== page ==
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Fred (James Marsden), an unemployed slacker, is trying to figure out what to do with his life when he accidentally injures the soon to be Easter Bunny and decides he's the one to take over the job....
Fred (James Marsden), an unemployed slacker, is trying to figure out what to do with his life when he accidentally injures the soon to be Easter Bunny and decides he's the one to take over the job.
When these two collide, E.B. and Fred both discover what it takes to grow up.
S even-year-old Fred O’Hare slept soundly in his race car–shaped bed. Suddenly, his eyes popped open. He looked at the clock: 5:45 AM. Fred jumped out of bed and rushed to the window. He made it just in time to see over a dozen yellow chicks fly by, pulling a large, purple and blue egg-shaped sleigh. After the sleigh glided to a landing in Fred’s backyard, rabbits and chicks jumped out and hid colorful Easter eggs everywhere.
And then Fred saw him… the Bunny in Charge. The Grand Pooh-bah of Easter. The Easter Bunny. He was supervising some rabbits carrying an Easter basket filled with delicious candy.
Fred couldn’t believe what he was seeing. He quickly grabbed his camera and darted out of his room, down the hallway, and out the back door. He raised his camera, ready to capture the Easter Bunny on film… but the backyard was empty. A large chocolate Easter bunny wrapped in purple foil sat on the doorstep. Puzzled and disappointed, Fred picked up the bunny and looked at it for a moment. Then he sighed and went back inside.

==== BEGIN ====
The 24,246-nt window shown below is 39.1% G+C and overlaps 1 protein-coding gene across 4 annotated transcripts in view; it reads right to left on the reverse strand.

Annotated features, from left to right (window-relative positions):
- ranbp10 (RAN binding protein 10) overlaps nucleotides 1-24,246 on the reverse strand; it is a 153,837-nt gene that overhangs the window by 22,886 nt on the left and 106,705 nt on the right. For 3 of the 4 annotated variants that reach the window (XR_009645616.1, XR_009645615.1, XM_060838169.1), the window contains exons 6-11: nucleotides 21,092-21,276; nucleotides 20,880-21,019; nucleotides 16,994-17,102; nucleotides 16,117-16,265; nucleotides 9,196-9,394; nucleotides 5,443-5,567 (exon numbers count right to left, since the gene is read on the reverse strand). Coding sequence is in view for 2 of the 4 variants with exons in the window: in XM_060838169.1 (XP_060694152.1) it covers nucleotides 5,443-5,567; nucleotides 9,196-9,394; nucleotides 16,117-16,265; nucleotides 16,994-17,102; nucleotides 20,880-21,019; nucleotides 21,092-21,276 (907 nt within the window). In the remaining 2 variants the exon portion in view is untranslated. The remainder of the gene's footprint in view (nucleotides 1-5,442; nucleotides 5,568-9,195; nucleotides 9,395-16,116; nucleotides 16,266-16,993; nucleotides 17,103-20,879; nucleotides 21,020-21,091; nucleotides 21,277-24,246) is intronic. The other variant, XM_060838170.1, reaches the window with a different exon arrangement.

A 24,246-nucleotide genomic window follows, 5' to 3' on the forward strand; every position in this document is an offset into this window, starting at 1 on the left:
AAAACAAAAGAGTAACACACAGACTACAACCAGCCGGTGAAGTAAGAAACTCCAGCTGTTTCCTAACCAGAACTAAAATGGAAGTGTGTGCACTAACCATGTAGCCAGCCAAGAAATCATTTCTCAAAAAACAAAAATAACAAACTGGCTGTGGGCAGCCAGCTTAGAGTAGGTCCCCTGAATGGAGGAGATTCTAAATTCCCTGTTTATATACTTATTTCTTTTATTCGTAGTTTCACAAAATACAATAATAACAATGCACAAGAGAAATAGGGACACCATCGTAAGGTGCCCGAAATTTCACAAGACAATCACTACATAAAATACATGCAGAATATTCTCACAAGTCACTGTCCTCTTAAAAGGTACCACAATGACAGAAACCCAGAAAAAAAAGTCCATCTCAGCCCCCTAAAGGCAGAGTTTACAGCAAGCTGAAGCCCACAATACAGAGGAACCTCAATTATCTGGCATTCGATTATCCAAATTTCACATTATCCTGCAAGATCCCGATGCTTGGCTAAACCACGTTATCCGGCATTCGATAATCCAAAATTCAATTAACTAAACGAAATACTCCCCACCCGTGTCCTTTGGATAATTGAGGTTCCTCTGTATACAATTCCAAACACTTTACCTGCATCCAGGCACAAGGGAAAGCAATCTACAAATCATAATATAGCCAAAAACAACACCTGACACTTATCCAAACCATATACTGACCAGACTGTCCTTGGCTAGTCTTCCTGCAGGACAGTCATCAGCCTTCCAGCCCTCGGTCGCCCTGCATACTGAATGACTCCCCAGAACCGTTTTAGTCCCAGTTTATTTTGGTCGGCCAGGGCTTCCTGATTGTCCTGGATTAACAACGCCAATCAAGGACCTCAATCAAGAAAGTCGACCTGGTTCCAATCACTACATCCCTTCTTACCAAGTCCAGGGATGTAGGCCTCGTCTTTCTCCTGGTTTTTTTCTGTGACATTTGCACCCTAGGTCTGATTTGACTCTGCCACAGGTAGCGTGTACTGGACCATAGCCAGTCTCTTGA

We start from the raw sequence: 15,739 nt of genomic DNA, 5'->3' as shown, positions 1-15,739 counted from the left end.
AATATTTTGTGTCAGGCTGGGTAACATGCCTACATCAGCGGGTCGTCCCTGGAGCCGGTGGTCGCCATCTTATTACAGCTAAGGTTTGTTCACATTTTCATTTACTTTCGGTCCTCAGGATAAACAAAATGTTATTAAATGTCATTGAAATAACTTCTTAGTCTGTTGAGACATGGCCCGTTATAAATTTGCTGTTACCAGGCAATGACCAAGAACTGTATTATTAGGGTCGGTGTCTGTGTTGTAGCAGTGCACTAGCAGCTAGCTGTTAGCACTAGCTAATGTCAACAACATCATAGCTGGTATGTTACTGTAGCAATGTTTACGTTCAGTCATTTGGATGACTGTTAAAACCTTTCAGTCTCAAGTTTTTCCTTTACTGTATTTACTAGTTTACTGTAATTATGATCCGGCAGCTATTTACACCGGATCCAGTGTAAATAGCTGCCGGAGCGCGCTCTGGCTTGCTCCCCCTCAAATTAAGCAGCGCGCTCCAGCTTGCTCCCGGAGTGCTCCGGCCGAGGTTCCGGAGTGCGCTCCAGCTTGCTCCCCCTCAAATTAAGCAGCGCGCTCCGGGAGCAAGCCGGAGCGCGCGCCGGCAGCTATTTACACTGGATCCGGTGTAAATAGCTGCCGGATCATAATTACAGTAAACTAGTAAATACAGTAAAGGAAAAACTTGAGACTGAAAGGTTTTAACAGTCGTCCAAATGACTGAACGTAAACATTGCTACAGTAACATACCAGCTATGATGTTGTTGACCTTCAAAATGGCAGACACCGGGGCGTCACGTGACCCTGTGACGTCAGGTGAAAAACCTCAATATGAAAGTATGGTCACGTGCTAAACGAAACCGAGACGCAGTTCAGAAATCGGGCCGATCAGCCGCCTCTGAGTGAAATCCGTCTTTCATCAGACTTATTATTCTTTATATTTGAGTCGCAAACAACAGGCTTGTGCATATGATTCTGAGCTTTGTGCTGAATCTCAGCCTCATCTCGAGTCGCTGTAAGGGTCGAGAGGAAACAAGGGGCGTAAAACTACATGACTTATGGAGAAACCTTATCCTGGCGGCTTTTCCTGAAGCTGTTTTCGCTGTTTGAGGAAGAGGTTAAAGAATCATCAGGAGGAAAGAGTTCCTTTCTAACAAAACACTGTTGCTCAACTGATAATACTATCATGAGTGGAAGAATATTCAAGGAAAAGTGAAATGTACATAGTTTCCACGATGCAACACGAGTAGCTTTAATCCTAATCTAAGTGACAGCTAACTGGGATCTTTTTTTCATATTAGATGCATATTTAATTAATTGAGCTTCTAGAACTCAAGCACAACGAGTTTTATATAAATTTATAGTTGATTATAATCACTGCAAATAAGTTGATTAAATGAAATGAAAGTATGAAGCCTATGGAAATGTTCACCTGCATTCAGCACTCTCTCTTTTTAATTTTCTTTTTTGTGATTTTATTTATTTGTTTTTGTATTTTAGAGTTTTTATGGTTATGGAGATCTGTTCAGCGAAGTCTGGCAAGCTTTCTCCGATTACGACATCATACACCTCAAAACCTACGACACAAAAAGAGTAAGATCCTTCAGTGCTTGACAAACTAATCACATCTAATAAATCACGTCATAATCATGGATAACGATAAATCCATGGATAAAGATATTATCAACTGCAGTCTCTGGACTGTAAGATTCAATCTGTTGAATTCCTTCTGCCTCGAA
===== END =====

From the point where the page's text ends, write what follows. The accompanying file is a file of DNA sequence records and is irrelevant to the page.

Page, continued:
Thump, thump, thump, thump. Thump, thump, thump, thump.
The sound of drums echoed through Rapa Nui, more commonly known as Easter Island. Ancient, giant statues of heads stood facing the ocean, and on one particular statue sat an adorable little bunny playing the bongos.
The young bunny’s father was calling from the bottom of the statue.
Finally, E.B. heard him over his drumming and looked down. “Hi, Dad,” he said. E.B. hopped up and slid down the nose of the statue. He landed right in his father’s arms.
“E.B., how’d you like to see where your father works?”
The little bunny’s eyes lit up. “Oh boy, would I!” he exclaimed.
Then E.B.’s father pushed a button at the base of an enormous statue of a head. The mouth opened, and E.B. and his father stepped inside an egg-shaped elevator, which closed behind them.
When the elevator doors opened again, the pair found themselves entering an incredible candy factory filled with treats that were all centered on Easter. Huge conveyor belts carried malted eggs, candied almonds, and colorful jelly beans. Vats of pure, glistening milk chocolate tipped forward to fill myriad molds of bunnies, chicks, and eggs. Bunnies painted intricate designs on eggs, while chicks sculpted chocolate bunnies. There were even chicks on roller skates zipping from one station to another, making sure everything was perfect.
“Someday, this will all be yours,” E.B.’s father told him.
“Wow!” exclaimed E.B.
“It’s a lot of responsibility,” began his father. “But don’t worry. I’m going to train you.”
A chick skated up and handed E.B. a notebook. Another one handed him a pen.